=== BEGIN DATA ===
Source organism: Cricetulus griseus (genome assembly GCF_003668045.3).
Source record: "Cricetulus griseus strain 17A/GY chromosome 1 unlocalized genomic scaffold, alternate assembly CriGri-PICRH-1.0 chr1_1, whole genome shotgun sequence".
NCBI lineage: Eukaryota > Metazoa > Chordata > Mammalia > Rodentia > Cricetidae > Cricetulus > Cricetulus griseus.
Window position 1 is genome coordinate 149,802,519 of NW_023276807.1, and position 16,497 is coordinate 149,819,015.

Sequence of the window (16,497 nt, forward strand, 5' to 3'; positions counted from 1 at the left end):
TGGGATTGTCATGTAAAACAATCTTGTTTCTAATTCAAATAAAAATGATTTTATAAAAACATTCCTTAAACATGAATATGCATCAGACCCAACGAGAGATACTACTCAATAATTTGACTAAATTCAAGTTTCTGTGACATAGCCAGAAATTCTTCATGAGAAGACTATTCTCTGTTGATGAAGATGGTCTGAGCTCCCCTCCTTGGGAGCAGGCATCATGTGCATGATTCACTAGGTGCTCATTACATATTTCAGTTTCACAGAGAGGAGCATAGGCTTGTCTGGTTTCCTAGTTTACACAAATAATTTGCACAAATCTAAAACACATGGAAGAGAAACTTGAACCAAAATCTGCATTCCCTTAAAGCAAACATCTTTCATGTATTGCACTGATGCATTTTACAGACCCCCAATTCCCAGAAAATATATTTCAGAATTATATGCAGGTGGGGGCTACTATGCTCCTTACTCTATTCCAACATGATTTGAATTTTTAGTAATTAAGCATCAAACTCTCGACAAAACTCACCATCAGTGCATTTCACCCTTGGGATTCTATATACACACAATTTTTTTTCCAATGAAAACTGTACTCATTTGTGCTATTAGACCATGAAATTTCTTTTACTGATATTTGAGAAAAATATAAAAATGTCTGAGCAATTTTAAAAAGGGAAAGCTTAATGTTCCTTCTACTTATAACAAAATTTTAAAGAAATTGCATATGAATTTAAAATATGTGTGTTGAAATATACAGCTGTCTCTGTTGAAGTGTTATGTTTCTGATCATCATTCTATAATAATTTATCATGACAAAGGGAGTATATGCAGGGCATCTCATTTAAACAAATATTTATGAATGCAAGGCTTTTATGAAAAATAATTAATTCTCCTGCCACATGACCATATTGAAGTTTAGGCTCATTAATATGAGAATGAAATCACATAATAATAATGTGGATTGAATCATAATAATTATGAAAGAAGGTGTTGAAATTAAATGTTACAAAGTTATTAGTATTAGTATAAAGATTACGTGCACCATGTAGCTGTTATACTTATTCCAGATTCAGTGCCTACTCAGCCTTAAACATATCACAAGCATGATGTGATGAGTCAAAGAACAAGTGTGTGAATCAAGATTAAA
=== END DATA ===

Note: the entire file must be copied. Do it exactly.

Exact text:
Source organism: Cricetulus griseus (genome assembly GCF_003668045.3).
Source record: "Cricetulus griseus strain 17A/GY chromosome 1 unlocalized genomic scaffold, alternate assembly CriGri-PICRH-1.0 chr1_1, whole genome shotgun sequence".
NCBI lineage: Eukaryota > Metazoa > Chordata > Mammalia > Rodentia > Cricetidae > Cricetulus > Cricetulus griseus.
Window position 1 is genome coordinate 149,802,519 of NW_023276807.1, and position 16,497 is coordinate 149,819,015.

Sequence of the window (16,497 nt, forward strand, 5' to 3'; positions counted from 1 at the left end):
TGGGATTGTCATGTAAAACAATCTTGTTTCTAATTCAAATAAAAATGATTTTATAAAAACATTCCTTAAACATGAATATGCATCAGACCCAACGAGAGATACTACTCAATAATTTGACTAAATTCAAGTTTCTGTGACATAGCCAGAAATTCTTCATGAGAAGACTATTCTCTGTTGATGAAGATGGTCTGAGCTCCCCTCCTTGGGAGCAGGCATCATGTGCATGATTCACTAGGTGCTCATTACATATTTCAGTTTCACAGAGAGGAGCATAGGCTTGTCTGGTTTCCTAGTTTACACAAATAATTTGCACAAATCTAAAACACATGGAAGAGAAACTTGAACCAAAATCTGCATTCCCTTAAAGCAAACATCTTTCATGTATTGCACTGATGCATTTTACAGACCCCCAATTCCCAGAAAATATATTTCAGAATTATATGCAGGTGGGGGCTACTATGCTCCTTACTCTATTCCAACATGATTTGAATTTTTAGTAATTAAGCATCAAACTCTCGACAAAACTCACCATCAGTGCATTTCACCCTTGGGATTCTATATACACACAATTTTTTTTCCAATGAAAACTGTACTCATTTGTGCTATTAGACCATGAAATTTCTTTTACTGATATTTGAGAAAAATATAAAAATGTCTGAGCAATTTTAAAAAGGGAAAGCTTAATGTTCCTTCTACTTATAACAAAATTTTAAAGAAATTGCATATGAATTTAAAATATGTGTGTTGAAATATACAGCTGTCTCTGTTGAAGTGTTATGTTTCTGATCATCATTCTATAATAATTTATCATGACAAAGGGAGTATATGCAGGGCATCTCATTTAAACAAATATTTATGAATGCAAGGCTTTTATGAAAAATAATTAATTCTCCTGCCACATGACCATATTGAAGTTTAGGCTCATTAATATGAGAATGAAATCACATAATAATAATGTGGATTGAATCATAATAATTATGAAAGAAGGTGTTGAAATTAAATGTTACAAAGTTATTAGTATTAGTATAAAGATTACGTGCACCATGTAGCTGTTATACTTATTCCAGATTCAGTGCCTACTCAGCCTTAAACATATCACAAGCATGATGTGATGAGTCAAAGAACAAGTGTGTGAATCAAGATTAAA